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Kari's Thoughts on Poets of the Harlem Renaissance

From 1920 until about 1930 an unprecedented outburst of creative activity among African-Americans occurred in all fields of art. Beginning as a series of literary discussions in the lower Manhattan (Greenwich Village) and upper Manhattan (Harlem) sections of New York City, this African-American cultural movement became known as "The New Negro Movement" and later as the Harlem Renaissance. More than a literary movement and more than a social revolt against racism, the Harlem Renaissance exalted the unique culture of African-Americans and redefined African-American expression. African-Americans were encouraged to celebrate their heritage and to become "The New Negro," a term coined in 1925 by sociologist and critic Alain LeRoy Locke.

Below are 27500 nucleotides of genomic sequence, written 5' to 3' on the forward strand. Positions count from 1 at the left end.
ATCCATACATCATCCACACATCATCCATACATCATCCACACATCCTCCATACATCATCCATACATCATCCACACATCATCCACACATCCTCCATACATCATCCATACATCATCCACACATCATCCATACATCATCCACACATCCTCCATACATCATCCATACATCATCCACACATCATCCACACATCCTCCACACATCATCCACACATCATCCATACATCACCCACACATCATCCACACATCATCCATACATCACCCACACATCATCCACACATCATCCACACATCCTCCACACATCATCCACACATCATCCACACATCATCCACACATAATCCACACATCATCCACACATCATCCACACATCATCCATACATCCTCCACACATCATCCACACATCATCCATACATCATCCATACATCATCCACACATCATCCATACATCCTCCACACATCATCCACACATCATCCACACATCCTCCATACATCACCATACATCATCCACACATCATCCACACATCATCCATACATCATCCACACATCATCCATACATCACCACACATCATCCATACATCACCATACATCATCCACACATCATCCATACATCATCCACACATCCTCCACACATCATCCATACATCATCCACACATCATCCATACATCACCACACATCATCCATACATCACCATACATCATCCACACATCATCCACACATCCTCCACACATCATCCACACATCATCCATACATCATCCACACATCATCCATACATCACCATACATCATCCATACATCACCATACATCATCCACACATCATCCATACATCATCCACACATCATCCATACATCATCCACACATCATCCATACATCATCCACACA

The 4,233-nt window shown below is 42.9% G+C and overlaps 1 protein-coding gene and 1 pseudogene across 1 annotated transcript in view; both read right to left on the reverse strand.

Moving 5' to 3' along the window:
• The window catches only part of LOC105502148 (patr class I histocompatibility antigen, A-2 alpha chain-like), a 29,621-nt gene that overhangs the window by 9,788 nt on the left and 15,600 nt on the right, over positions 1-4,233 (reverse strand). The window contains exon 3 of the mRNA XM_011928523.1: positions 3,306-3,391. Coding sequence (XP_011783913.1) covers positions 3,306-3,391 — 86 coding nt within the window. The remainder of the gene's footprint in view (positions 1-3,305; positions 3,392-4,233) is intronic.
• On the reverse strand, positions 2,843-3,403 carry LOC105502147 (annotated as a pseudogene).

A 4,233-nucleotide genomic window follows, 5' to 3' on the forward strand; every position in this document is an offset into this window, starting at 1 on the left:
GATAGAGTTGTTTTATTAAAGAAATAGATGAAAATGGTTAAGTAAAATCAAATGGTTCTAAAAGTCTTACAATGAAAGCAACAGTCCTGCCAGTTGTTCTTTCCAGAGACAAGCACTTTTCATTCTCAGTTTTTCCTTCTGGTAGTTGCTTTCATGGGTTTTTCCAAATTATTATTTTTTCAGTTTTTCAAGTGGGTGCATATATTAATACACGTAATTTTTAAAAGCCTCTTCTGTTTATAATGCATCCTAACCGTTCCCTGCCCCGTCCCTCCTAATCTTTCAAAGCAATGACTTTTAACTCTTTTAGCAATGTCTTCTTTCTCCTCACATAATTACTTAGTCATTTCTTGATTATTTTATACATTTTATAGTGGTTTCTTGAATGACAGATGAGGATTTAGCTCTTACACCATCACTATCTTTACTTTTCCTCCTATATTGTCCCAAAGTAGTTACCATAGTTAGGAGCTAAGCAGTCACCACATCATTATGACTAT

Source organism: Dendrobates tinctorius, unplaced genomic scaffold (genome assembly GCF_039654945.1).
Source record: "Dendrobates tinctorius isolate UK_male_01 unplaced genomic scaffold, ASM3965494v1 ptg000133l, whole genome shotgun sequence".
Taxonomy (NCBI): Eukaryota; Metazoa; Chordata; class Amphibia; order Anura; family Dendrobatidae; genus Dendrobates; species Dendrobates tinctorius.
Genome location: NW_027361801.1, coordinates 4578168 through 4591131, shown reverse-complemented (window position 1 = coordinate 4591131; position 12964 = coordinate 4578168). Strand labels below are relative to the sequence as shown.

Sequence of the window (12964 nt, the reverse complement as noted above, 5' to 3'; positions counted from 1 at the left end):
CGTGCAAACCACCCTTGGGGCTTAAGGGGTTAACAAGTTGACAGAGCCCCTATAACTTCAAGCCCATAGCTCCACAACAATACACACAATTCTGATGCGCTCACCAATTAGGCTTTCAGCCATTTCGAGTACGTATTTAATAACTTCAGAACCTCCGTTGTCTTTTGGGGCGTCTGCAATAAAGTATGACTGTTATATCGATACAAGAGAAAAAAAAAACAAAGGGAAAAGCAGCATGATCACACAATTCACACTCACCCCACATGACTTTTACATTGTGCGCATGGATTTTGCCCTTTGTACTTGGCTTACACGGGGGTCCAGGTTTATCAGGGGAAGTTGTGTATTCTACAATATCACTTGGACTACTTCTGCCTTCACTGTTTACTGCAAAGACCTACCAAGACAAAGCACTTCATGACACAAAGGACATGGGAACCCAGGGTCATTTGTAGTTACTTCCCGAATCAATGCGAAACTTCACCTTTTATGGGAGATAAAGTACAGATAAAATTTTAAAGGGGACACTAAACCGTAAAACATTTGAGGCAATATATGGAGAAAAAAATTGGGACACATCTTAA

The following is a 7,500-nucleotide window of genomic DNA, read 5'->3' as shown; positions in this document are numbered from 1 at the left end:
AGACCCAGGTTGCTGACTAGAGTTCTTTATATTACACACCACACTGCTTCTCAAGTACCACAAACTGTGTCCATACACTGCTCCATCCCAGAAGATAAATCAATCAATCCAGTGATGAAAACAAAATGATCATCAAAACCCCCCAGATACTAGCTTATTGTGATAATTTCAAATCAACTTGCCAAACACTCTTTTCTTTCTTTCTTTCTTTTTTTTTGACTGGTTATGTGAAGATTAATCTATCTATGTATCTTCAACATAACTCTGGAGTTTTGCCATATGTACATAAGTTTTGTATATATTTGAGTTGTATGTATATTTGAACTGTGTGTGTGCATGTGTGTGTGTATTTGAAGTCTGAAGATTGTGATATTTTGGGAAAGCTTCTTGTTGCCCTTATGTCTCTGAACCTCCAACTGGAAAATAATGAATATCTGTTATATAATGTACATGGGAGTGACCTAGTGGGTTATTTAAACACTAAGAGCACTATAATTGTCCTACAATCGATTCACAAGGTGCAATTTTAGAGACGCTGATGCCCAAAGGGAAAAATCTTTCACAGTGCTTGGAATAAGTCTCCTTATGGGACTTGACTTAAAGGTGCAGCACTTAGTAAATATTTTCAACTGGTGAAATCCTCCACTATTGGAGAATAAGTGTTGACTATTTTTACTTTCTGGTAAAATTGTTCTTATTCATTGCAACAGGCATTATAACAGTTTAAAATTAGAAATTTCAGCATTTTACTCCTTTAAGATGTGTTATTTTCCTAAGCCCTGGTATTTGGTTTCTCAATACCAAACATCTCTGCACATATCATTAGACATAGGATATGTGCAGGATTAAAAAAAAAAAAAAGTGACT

Langston Hughes was one of the most original and versatile of twentieth-century black writers. Born in Joplin, Missouri, to James Nathaniel and Carrie Mercer Langston Hug[h]es, he was reared for a time by his grandmother in Lawrence, Kansas after his parents' divorce. Influenced by the poetry of Paul Laurence Dunbar and Carl Sandburg, he began writing creatively while still a boy. After his graduation from high school in Cleveland he spent fifteen months in Mexico with his father; upon his return to the United States in 1921, Hughes spent a year at Columbia University. Disillusioned with formal education, in 1923 he joined the crew of the SS Malone bound for Africa, where the ship visited thirty-odd ports. Before returning to New York, Hughes lived in Paris, Venice, and Genoa. Despite the celebrated story of Hughes's being "discovered" by the white poet Vachel Lindsay while working as a hotel busboy in 1925, by that point Hughes had already established himself as a bright young star of the New Negro Renaissance. One of his most famous and innovative poems, "The Negro Speaks of Rivers" (dedicated to W. E. B. Du Bois), appeared in the Crisis of 1921; and in 1923, the New York's Amsterdam News carried his "The Weary Blues." Two years later [actually three], his first collection, also entitled The Weary Blues, was published. The most important stage in Langston Hughes's development as a writer was his discovery of New York, of Harlem, of the cultural life and literary circle of the "New Negro" writers: Countee Cullen, Arna Bontemps, Wallace Thurman, Zora Neale Hurston, Eric Walrond and others. The black revue Shuffle Along was on Broadway, and Harlem was the center of a thriving theater and the new music--jazz. Hughes steeped himself in the language, music, and feeling of the common people of Harlem. Proud of his folk heritage, Hughes made the spirituals, blues, and jazz the bases of his poetic expression. Hughes wrote, he contended, "to explain and illuminate the Negro condition in America." As his friends said of him, "No one enjoyed being a Negro as much as Langston Hughes." He portrayed the humor, wit, endurance, and faith of his people with extraordinary skill. Subjected to discrimination and segregation, he remained steadfast in his devotion to human rights. His well-known defense of black writers was typical: "We younger Negro artists who create now intend to express our individual dark skinned selves without fear or shame . . ." [The Nation 1926] The versatility of Langston Hughes is evident in his capacity to create in every literary genre--poetry, fiction, drama, essay, and history. He was also the most prolific of black writers; more than 12 volumes of his poetry appeared in his lifetime. Hughes won several prizes, awards, and fellowships, and was in constant demand for readings and lectures throughout the world. His fiction is equally distinguished. In addition to his fine coming-of-age novel, Not Without Laughter (1930), Langston Hughes created the character of Jesse B. Simple, a lively embodiment of urban black life, whose folk wit and wisdom allowed Hughes to undermine the bourgeois pretensions of our society while pointing out the hypocritical nature of American racism. Like Whitman, Hughes enhances our love of humanity, our vision of the just society with a spiritual transcendence and ever-widening horizons of joy and hope. In its spontaneity and race pride, his poetry found a response among poets of Africa and the Caribbean, and in his own country Hughes served as both an inspiration and a mentor for the younger black writers who came of age in the 1960s. With his rich poetic voice, nurturing generosity, warm humor, and abiding love of black people, Langston Hughes was one of the dominant voices in American literature of this century and perhaps the single most influential black poet.